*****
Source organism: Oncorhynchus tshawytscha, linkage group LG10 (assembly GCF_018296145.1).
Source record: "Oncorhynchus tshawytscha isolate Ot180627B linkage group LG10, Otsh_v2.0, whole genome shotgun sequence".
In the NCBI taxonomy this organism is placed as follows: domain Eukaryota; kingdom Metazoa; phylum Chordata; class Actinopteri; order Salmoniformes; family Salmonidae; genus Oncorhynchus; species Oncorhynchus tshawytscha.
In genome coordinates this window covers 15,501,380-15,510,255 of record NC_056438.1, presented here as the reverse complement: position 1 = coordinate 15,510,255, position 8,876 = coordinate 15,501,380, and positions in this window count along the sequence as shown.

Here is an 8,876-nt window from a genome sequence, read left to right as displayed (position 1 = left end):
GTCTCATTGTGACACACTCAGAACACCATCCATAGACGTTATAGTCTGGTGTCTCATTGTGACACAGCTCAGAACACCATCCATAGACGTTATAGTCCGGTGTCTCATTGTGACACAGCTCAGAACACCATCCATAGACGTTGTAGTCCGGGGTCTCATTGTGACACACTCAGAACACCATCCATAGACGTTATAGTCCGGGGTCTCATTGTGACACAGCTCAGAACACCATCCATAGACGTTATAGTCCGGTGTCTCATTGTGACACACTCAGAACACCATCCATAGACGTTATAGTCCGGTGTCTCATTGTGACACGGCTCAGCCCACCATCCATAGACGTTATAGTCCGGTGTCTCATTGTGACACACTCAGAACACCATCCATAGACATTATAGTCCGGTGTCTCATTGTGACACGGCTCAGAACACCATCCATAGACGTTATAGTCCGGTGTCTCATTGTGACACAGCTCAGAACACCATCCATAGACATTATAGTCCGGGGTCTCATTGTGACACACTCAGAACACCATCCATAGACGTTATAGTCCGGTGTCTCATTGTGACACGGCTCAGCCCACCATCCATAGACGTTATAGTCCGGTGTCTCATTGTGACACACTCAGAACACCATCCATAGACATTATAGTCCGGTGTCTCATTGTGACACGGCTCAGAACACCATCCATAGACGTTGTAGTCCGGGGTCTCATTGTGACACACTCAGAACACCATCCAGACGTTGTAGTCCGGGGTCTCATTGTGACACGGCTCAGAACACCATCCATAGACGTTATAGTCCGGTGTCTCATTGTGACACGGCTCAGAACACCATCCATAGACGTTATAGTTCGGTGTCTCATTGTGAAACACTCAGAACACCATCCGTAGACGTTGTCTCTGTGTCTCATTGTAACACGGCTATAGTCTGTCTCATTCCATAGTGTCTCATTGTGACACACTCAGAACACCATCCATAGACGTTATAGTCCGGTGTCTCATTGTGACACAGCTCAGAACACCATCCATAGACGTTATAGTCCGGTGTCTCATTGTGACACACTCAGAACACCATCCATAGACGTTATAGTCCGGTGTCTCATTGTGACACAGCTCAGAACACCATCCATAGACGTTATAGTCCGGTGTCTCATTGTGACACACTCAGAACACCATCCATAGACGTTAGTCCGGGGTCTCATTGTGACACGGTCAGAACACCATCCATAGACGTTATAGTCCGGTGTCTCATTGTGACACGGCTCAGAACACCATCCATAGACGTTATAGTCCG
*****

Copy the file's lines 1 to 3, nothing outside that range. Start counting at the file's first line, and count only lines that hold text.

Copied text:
Source organism: Oncorhynchus tshawytscha, linkage group LG10 (assembly GCF_018296145.1).
Source record: "Oncorhynchus tshawytscha isolate Ot180627B linkage group LG10, Otsh_v2.0, whole genome shotgun sequence".
In the NCBI taxonomy this organism is placed as follows: domain Eukaryota; kingdom Metazoa; phylum Chordata; class Actinopteri; order Salmoniformes; family Salmonidae; genus Oncorhynchus; species Oncorhynchus tshawytscha.